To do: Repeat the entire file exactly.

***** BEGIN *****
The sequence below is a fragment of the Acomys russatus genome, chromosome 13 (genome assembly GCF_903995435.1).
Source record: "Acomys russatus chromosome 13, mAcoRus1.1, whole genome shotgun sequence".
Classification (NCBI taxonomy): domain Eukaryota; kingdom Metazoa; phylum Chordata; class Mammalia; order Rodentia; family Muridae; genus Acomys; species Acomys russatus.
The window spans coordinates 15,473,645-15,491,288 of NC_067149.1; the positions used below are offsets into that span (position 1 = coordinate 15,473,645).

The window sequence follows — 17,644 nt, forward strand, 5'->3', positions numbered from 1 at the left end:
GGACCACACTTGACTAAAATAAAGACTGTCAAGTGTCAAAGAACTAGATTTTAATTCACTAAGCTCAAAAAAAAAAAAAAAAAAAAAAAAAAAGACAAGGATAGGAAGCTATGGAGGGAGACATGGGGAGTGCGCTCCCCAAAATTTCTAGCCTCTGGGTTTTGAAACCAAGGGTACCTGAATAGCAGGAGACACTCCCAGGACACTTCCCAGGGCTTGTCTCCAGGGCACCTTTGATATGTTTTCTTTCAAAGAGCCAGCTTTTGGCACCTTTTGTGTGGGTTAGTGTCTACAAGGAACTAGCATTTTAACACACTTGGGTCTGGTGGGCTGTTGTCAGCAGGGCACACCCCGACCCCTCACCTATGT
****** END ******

The sequence below is a fragment of the Acomys russatus genome, chromosome 13 (genome assembly GCF_903995435.1).
Source record: "Acomys russatus chromosome 13, mAcoRus1.1, whole genome shotgun sequence".
Classification (NCBI taxonomy): domain Eukaryota; kingdom Metazoa; phylum Chordata; class Mammalia; order Rodentia; family Muridae; genus Acomys; species Acomys russatus.
The window spans coordinates 15,473,645-15,491,288 of NC_067149.1; the positions used below are offsets into that span (position 1 = coordinate 15,473,645).

The window sequence follows — 17,644 nt, forward strand, 5'->3', positions numbered from 1 at the left end:
GGACCACACTTGACTAAAATAAAGACTGTCAAGTGTCAAAGAACTAGATTTTAATTCACTAAGCTCAAAAAAAAAAAAAAAAAAAAAAAAAAAGACAAGGATAGGAAGCTATGGAGGGAGACATGGGGAGTGCGCTCCCCAAAATTTCTAGCCTCTGGGTTTTGAAACCAAGGGTACCTGAATAGCAGGAGACACTCCCAGGACACTTCCCAGGGCTTGTCTCCAGGGCACCTTTGATATGTTTTCTTTCAAAGAGCCAGCTTTTGGCACCTTTTGTGTGGGTTAGTGTCTACAAGGAACTAGCATTTTAACACACTTGGGTCTGGTGGGCTGTTGTCAGCAGGGCACACCCCGACCCCTCACCTATGT